Published March 29, 2023
In order to address the specific details and regulatory requirements present in a retrospective medical chart review, the UB IRB recently created a new Protocol template: the HRP-503R.
In order to address the specific details and regulatory requirements present in a retrospective medical chart review, the UB IRB recently created a new Protocol template: the HRP-503R. In the regular HRP-503 Protocol template, there are many sections that were irrelevant or not applicable for retrospective medical chart review studies, which led to some confusion about what answers the IRB was hoping to receive.
The HRP-503R is to be used in studies that are Retrospective Medical Chart Reviews ONLY. The document was released in October 2022, and the UB IRB will require its use for all Retrospective Medical Chart Reviews starting on April 1, 2023.
This version of “Research Roundtable” presents the new template by section and briefly details some of the highlights of the new template.
The first section of the HRP-503R template asks researchers to confirm that their study is a retrospective medical chart review only. The UB IRB defines “retrospective” as the data being already in existence at the time of IRB approval. So, for example, if a study team wants to extract data from January 1, 2017, to June 30, 2023, but they will not do so until August 1, 2023, and the study is submitted to the IRB on May 1, 2023, this will not qualify as a retrospective medical chart review. In this case, the regular HRP-503 Protocol Template must be used. Conversely, if the study team wanted to extract data from January 1, 2017, to January 1, 2023, and the study is submitted to the IRB on May 1, 2023, then the HRP-503R can be used.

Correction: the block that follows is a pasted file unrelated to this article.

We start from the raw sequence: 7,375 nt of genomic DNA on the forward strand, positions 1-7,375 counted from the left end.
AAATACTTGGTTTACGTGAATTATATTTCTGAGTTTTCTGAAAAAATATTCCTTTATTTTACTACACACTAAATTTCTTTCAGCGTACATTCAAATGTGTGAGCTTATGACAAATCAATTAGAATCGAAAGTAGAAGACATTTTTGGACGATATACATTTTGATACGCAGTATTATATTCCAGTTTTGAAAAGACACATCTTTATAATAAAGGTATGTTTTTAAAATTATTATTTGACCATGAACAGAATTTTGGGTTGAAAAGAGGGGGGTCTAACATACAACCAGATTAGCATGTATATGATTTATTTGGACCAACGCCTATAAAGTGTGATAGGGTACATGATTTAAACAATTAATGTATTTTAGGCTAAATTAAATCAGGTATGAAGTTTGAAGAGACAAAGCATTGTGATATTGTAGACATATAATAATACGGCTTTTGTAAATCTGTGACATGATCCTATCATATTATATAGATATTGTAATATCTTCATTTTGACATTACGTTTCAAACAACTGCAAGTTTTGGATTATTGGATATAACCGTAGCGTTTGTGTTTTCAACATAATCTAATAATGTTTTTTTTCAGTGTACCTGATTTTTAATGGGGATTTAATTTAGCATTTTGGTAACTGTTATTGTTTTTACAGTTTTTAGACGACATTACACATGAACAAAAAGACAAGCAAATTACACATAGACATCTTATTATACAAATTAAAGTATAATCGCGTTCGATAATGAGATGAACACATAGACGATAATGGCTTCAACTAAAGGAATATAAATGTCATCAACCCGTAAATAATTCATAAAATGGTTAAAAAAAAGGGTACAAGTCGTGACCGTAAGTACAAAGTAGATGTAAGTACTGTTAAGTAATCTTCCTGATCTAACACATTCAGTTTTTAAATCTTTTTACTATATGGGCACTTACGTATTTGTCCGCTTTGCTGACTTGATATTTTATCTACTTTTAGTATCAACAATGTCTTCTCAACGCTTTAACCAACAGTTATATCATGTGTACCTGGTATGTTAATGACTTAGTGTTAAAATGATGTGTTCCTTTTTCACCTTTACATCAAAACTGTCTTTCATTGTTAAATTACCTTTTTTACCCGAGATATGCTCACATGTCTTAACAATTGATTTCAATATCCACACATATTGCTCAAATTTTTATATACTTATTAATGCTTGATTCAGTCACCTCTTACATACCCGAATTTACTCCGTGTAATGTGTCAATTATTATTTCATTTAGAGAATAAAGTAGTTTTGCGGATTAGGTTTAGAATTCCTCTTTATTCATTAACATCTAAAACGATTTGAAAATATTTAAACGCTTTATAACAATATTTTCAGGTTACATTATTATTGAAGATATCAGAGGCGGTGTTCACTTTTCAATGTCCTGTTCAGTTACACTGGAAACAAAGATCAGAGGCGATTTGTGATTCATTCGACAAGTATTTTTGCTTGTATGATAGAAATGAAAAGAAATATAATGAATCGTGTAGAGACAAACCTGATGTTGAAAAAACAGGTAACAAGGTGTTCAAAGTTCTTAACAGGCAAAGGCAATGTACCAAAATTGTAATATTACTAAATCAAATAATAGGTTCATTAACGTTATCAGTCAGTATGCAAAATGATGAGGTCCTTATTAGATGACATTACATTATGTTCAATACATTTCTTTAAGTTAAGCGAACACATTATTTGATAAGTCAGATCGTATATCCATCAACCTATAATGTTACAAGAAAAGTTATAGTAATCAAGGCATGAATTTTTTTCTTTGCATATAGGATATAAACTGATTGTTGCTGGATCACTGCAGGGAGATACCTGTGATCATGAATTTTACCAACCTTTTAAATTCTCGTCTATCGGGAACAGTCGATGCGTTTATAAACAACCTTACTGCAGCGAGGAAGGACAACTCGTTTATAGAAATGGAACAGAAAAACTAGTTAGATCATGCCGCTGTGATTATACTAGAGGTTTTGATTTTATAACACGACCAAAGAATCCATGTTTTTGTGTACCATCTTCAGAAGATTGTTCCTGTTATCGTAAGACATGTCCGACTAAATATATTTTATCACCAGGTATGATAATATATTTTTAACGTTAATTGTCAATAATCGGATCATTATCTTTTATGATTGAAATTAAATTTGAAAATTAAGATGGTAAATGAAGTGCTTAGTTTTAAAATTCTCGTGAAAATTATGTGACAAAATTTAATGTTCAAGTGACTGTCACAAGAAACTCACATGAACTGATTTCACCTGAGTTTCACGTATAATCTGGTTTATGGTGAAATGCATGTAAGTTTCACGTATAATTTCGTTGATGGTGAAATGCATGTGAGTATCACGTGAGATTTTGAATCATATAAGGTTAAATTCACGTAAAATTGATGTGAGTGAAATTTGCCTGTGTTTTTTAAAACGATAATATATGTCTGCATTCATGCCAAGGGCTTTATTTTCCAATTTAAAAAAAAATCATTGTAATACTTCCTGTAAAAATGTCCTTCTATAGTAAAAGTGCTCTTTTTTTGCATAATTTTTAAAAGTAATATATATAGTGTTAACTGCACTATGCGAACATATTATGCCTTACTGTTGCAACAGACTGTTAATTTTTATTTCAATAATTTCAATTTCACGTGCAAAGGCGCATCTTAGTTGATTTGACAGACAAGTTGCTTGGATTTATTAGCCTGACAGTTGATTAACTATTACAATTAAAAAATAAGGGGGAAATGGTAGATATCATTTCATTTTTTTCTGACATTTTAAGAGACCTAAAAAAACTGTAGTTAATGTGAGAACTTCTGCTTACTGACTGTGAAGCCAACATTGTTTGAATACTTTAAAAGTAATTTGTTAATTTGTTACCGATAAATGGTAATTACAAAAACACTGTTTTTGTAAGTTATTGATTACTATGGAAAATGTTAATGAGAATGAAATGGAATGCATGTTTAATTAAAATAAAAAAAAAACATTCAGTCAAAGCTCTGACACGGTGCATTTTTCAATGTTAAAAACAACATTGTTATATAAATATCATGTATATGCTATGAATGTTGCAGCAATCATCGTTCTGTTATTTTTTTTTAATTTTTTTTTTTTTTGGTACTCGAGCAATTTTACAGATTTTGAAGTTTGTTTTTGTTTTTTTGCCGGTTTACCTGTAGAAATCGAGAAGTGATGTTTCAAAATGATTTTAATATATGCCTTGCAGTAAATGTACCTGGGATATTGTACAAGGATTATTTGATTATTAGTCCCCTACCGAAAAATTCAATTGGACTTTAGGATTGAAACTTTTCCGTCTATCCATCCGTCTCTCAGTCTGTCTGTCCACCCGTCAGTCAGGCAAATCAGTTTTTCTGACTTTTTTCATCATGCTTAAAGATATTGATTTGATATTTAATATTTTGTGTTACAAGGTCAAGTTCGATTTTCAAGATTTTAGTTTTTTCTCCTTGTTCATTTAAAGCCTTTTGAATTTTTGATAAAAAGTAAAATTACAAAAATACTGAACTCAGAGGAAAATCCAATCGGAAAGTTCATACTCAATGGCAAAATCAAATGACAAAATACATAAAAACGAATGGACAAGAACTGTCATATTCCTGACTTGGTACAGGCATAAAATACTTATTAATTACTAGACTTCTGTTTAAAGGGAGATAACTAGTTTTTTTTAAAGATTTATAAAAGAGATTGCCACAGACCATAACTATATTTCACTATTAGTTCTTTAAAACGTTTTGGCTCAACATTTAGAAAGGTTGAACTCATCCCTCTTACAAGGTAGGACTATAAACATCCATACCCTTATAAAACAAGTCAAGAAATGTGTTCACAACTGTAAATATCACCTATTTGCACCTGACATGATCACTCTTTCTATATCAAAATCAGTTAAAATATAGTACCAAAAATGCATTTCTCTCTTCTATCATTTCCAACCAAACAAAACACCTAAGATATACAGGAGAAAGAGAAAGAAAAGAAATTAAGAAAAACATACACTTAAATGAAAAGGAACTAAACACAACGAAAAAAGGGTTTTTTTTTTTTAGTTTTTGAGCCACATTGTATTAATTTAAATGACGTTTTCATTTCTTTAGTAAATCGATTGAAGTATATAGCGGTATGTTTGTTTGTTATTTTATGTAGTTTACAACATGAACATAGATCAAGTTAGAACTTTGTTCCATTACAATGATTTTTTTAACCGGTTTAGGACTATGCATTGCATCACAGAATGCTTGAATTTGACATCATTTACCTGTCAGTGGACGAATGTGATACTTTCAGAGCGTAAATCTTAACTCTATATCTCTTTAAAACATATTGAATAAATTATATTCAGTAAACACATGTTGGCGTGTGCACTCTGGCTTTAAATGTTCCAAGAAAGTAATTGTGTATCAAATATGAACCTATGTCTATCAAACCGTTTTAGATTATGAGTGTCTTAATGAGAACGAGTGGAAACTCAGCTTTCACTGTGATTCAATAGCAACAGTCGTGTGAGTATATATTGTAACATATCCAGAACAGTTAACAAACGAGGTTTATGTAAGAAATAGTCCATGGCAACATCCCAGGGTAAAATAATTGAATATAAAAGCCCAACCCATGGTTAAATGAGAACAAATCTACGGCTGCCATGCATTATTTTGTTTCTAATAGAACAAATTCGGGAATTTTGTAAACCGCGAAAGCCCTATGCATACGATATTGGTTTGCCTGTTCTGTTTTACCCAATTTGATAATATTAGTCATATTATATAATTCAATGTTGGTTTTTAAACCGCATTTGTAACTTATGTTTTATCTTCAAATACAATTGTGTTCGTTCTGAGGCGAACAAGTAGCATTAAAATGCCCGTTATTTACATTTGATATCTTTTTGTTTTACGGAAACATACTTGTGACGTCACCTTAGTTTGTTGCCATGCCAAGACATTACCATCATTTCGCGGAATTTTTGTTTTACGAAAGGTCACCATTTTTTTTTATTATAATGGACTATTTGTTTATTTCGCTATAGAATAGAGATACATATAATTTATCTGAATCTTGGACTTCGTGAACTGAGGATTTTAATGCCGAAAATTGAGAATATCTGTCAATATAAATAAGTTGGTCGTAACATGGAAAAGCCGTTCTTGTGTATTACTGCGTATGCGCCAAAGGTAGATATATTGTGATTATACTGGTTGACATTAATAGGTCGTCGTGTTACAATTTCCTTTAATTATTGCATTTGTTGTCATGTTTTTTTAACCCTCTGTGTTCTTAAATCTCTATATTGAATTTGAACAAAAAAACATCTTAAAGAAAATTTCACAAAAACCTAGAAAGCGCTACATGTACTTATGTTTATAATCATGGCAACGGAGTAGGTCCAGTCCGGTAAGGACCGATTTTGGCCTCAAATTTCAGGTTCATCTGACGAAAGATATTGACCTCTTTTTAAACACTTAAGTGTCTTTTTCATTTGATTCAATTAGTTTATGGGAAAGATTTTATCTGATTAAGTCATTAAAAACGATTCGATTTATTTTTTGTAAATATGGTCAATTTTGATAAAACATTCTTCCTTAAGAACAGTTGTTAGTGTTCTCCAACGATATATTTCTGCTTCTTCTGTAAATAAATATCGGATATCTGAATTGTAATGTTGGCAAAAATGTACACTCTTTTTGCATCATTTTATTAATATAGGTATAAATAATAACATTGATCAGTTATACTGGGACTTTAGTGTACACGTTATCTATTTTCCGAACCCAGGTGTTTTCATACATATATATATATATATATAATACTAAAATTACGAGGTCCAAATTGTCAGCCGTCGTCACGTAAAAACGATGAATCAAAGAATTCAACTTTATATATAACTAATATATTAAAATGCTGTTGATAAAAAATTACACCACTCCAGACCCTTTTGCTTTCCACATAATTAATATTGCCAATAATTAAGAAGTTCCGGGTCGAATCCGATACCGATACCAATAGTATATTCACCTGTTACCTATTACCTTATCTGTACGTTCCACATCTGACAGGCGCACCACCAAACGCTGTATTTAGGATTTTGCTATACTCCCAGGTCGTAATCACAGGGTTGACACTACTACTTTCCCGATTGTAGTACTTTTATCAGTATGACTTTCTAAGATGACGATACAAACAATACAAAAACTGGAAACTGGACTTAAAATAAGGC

All chart reviews with a prospective component must be submitted on the regular HRP-503 template. Any submission that uses the HRP-503R but contains a prospective component of the review will be asked to resubmit the Protocol on the HRP-503 template.
This section also asks if the researchers will obtain consent, which should be done whenever possible. If researchers plan to obtain consent, the regular HRP-503 must be used. The HRP-503R should only be used when the study team plans to request a waiver of consent.
This section has been reworded in the HRP-503R to specify the number of charts. In the past, researchers would sometimes leave out the number of charts reviewed on the HRP-503 because the question seemed to address recruiting participants instead of participant charts.
If one of the vulnerable populations’ status listed above will be known to the research team through the chart review, then the appropriate population’s box should be checked. If children’s charts will be included, since the age of individuals is often included as a data point in a medical chart review, then the appropriate box should be checked, and the age range of the children specifically described.